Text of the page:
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Student Worldfest Organizer Looks Forward to First Worldfest Event to Introduce His Culture to UC

Amir Maharjan explains why UC’s Worldfest holds special meaning for international student organizations.

Date: 4/27/2009
By: Dawn Fuller
Phone: (513) 556-1823
Photos By: Ashley Kempher
For a full listing of Worldfest events, click on the calendar from the Student Activities and Leadership Development Web site. Items highlighted in red reflect events at Raymond Walters College.

University of Cincinnati graduate student Amir Maharjan vividly remembers the first thing he noticed about Cincinnati. Maharjan is from Kathmandu – the capital city of Nepal – a bustling city with big crowds and non-stop traffic, he says. And, despite the traffic jam complaints of commuters in Cincinnati, on Maharjan’s arrival to the Queen City, he says his first impressions were that the city was clean and peaceful.

Amir Maharjan
Amir Maharjan

Maharjan and the Nepalese Student Association are looking forward to sharing more about their country and culture as the student group organizes its first event as part of UC’s annual spring Worldfest that celebrates a world of different cultures on UC’s campus. Most of the Worldfest events are free and open to the public, and are planned by UC’s international student organizations. Events feature art, food, music and dance.

The Nepalese Student Association, founded last year, works to welcome Nepalese students and help them adjust to living and learning far away from home. “The club is a good support system for students,” Maharjan says. “As international students, when we first come to the university, we’re not as familiar with rules and customs here. This is a very supportive group that has also found support from Nepalese families in the Cincinnati USA community.”

The organization is also dedicated to building awareness about the various cultural and social aspects of Nepal. The 20 or so students who belong to the organization serve as social ambassadors for their country’s traditions.

Amir Maharjan

With that philosophy in mind, the organization is presenting a Nepalese classical music concert as part of Worldfest. The concert will be held from 5-8 p.m., Friday, May 1, in the Great Hall of Tangeman University Center. The traditional music will blend a tabala, or drum, with a sitar, a stringed instrument made popular to young music listeners in the Western world when it was blended into rock ‘n’ roll by the Beatles.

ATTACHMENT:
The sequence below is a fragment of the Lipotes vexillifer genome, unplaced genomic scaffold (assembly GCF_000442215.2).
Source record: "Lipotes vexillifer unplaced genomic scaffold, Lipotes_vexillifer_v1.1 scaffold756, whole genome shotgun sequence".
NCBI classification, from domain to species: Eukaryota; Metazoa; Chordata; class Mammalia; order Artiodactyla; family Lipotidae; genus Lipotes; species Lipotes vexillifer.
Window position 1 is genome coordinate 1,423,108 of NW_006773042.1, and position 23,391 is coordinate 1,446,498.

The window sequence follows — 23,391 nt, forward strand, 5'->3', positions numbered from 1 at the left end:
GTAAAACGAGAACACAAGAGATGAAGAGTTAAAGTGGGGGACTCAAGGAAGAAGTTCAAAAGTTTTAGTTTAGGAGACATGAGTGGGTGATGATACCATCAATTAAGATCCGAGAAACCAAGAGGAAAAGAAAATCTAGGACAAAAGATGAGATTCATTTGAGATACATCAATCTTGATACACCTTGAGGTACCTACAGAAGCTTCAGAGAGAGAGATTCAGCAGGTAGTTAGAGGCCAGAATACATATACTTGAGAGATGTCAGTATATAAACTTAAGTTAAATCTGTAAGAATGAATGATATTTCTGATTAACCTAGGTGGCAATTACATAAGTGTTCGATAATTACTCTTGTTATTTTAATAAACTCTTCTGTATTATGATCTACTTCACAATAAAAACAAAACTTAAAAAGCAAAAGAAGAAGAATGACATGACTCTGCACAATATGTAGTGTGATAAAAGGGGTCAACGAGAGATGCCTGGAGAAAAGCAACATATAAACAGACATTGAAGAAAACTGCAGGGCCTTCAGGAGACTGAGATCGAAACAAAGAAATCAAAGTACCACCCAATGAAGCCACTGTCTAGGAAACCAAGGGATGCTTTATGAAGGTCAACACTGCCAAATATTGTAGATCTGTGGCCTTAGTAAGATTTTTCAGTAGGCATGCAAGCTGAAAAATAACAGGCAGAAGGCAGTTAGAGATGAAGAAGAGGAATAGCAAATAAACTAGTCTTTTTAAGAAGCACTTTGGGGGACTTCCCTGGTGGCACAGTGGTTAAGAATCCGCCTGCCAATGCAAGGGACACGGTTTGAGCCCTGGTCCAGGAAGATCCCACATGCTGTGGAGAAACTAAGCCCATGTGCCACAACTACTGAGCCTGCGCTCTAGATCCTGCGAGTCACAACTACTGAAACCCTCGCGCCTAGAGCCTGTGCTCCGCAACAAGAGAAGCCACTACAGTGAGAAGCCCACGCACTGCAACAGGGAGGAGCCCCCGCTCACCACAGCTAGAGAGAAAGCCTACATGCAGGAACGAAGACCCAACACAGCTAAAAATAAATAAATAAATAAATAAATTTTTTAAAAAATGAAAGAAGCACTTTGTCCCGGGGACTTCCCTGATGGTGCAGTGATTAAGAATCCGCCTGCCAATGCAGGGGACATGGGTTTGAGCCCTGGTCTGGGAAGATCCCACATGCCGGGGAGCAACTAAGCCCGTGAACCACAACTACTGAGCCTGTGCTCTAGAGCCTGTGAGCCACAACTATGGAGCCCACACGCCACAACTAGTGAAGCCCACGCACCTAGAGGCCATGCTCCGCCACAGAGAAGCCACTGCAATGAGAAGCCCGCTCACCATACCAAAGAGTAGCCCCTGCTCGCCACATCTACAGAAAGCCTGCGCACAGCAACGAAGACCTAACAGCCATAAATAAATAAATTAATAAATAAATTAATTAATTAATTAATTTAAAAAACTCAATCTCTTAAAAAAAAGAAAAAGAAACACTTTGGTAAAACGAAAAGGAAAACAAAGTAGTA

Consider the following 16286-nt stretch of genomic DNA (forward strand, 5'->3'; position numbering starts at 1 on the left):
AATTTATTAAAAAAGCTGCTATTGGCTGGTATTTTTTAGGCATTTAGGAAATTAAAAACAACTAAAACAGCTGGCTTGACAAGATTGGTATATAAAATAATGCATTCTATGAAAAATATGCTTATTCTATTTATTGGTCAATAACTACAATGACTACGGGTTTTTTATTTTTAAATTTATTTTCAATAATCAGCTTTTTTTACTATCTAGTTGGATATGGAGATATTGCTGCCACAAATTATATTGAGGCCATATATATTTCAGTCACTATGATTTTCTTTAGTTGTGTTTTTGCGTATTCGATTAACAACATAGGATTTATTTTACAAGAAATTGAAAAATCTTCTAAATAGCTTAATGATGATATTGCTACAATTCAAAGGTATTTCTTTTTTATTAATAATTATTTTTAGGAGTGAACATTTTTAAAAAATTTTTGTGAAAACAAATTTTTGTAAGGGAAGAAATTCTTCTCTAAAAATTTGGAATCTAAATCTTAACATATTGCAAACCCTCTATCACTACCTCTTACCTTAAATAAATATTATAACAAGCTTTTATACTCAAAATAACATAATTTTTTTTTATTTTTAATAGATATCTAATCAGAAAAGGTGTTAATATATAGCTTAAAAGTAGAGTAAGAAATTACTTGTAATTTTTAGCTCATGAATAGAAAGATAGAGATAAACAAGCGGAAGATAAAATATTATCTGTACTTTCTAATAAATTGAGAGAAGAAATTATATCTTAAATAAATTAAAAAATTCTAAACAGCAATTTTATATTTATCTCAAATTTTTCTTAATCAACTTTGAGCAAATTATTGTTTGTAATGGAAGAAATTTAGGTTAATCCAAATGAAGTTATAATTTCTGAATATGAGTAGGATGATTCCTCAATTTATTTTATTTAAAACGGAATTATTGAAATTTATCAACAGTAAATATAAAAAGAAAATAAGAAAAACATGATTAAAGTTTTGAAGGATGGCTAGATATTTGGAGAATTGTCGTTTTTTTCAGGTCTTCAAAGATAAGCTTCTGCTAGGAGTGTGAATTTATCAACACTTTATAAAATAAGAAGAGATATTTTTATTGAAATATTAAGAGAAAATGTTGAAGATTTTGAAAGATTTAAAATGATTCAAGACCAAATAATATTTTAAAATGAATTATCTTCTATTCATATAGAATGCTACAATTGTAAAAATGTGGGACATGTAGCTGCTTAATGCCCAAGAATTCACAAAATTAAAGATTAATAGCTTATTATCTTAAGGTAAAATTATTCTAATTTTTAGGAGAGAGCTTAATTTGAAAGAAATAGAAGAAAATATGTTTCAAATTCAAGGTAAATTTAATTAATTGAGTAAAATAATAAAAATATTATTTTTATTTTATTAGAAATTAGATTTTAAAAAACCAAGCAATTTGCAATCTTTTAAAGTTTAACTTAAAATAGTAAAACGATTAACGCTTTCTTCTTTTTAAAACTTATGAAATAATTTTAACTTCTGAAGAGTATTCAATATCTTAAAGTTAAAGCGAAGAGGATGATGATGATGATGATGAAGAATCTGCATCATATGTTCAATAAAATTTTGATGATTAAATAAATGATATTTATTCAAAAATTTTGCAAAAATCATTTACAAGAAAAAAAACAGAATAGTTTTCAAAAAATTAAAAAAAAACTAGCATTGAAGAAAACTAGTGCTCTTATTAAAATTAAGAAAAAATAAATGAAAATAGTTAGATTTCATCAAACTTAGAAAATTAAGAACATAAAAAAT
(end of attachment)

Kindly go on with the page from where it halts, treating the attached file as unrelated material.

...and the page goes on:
“Worldfest at UC is a great opportunity for international students to show their culture, traditions and festivals,” Maharjan says. “We are very excited about the programming. There will be music, folk dancing and traditional costume.”

Maharjan is pursuing his doctoral degree in physics from the McMicken College of Arts & Sciences (A&S), where he also earned a master’s degree in physics. He has been pursuing his higher education at UC for the past five-and-a-half years, and plans to defend his thesis this summer. His family – a wife, Sangeeta, and a six-year-old son Anjan – have obtained permanent residency in the United States. He says he was offered admission into three American universities, but chose UC because he could pursue both a master’s and doctoral program in physics. Maharjan had been working as a physics teacher in Nepal before he began exploring pursuing a higher education in the U.S.

Nepal is described as being rich in biodiversity with breathtaking national parks. The tourist industry is one of the country’s prime sources for economic growth. The art and the architecture are rich in religious influences as well as in history.

In Cincinnati, Maharjan says he is drawn to the city’s parks, again reflecting the peace that he found so distinctive on his first arrival to Cincinnati. “I think Mt. Storm Park is my favorite,” he says.

UC’s Worldfest celebration gets underway on April 24 and runs through May 3. A popular tradition as part of Worldfest, the Worldfest International Festival, will take place from 11 a.m.-3 p.m., Thursday, April 30, on McMicken Commons.

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